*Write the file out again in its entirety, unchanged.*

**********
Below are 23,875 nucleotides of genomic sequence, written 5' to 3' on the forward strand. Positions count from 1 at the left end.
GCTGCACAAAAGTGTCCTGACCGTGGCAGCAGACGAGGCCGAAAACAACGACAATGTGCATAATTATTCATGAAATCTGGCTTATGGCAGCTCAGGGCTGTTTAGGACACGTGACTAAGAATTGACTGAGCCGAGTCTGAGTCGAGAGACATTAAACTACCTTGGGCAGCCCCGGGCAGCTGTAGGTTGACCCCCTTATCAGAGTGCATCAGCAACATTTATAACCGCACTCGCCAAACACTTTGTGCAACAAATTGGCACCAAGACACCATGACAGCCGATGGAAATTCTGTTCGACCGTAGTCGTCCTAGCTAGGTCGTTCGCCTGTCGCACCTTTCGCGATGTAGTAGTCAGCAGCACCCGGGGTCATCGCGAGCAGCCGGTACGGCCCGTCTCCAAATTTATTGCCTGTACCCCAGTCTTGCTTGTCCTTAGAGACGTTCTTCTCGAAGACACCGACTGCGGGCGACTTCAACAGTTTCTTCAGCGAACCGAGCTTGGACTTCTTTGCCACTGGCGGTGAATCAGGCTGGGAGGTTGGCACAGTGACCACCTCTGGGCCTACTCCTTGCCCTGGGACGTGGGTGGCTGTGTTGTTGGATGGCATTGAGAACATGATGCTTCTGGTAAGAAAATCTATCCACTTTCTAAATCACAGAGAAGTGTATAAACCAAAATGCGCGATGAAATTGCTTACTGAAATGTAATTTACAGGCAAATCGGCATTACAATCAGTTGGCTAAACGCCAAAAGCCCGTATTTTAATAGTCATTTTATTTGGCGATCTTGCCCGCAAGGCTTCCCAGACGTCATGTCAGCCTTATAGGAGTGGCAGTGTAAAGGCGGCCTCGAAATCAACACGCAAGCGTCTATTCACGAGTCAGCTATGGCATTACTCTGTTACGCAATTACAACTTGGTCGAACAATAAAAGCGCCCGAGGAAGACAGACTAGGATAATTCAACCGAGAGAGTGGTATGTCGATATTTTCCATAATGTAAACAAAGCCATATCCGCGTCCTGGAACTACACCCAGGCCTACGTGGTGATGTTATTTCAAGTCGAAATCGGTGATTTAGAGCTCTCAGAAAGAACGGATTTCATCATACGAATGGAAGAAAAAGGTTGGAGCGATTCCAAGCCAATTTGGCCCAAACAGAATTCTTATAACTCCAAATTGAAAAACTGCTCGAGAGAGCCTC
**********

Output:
Below are 23,875 nucleotides of genomic sequence, written 5' to 3' on the forward strand. Positions count from 1 at the left end.
GCTGCACAAAAGTGTCCTGACCGTGGCAGCAGACGAGGCCGAAAACAACGACAATGTGCATAATTATTCATGAAATCTGGCTTATGGCAGCTCAGGGCTGTTTAGGACACGTGACTAAGAATTGACTGAGCCGAGTCTGAGTCGAGAGACATTAAACTACCTTGGGCAGCCCCGGGCAGCTGTAGGTTGACCCCCTTATCAGAGTGCATCAGCAACATTTATAACCGCACTCGCCAAACACTTTGTGCAACAAATTGGCACCAAGACACCATGACAGCCGATGGAAATTCTGTTCGACCGTAGTCGTCCTAGCTAGGTCGTTCGCCTGTCGCACCTTTCGCGATGTAGTAGTCAGCAGCACCCGGGGTCATCGCGAGCAGCCGGTACGGCCCGTCTCCAAATTTATTGCCTGTACCCCAGTCTTGCTTGTCCTTAGAGACGTTCTTCTCGAAGACACCGACTGCGGGCGACTTCAACAGTTTCTTCAGCGAACCGAGCTTGGACTTCTTTGCCACTGGCGGTGAATCAGGCTGGGAGGTTGGCACAGTGACCACCTCTGGGCCTACTCCTTGCCCTGGGACGTGGGTGGCTGTGTTGTTGGATGGCATTGAGAACATGATGCTTCTGGTAAGAAAATCTATCCACTTTCTAAATCACAGAGAAGTGTATAAACCAAAATGCGCGATGAAATTGCTTACTGAAATGTAATTTACAGGCAAATCGGCATTACAATCAGTTGGCTAAACGCCAAAAGCCCGTATTTTAATAGTCATTTTATTTGGCGATCTTGCCCGCAAGGCTTCCCAGACGTCATGTCAGCCTTATAGGAGTGGCAGTGTAAAGGCGGCCTCGAAATCAACACGCAAGCGTCTATTCACGAGTCAGCTATGGCATTACTCTGTTACGCAATTACAACTTGGTCGAACAATAAAAGCGCCCGAGGAAGACAGACTAGGATAATTCAACCGAGAGAGTGGTATGTCGATATTTTCCATAATGTAAACAAAGCCATATCCGCGTCCTGGAACTACACCCAGGCCTACGTGGTGATGTTATTTCAAGTCGAAATCGGTGATTTAGAGCTCTCAGAAAGAACGGATTTCATCATACGAATGGAAGAAAAAGGTTGGAGCGATTCCAAGCCAATTTGGCCCAAACAGAATTCTTATAACTCCAAATTGAAAAACTGCTCGAGAGAGCCTC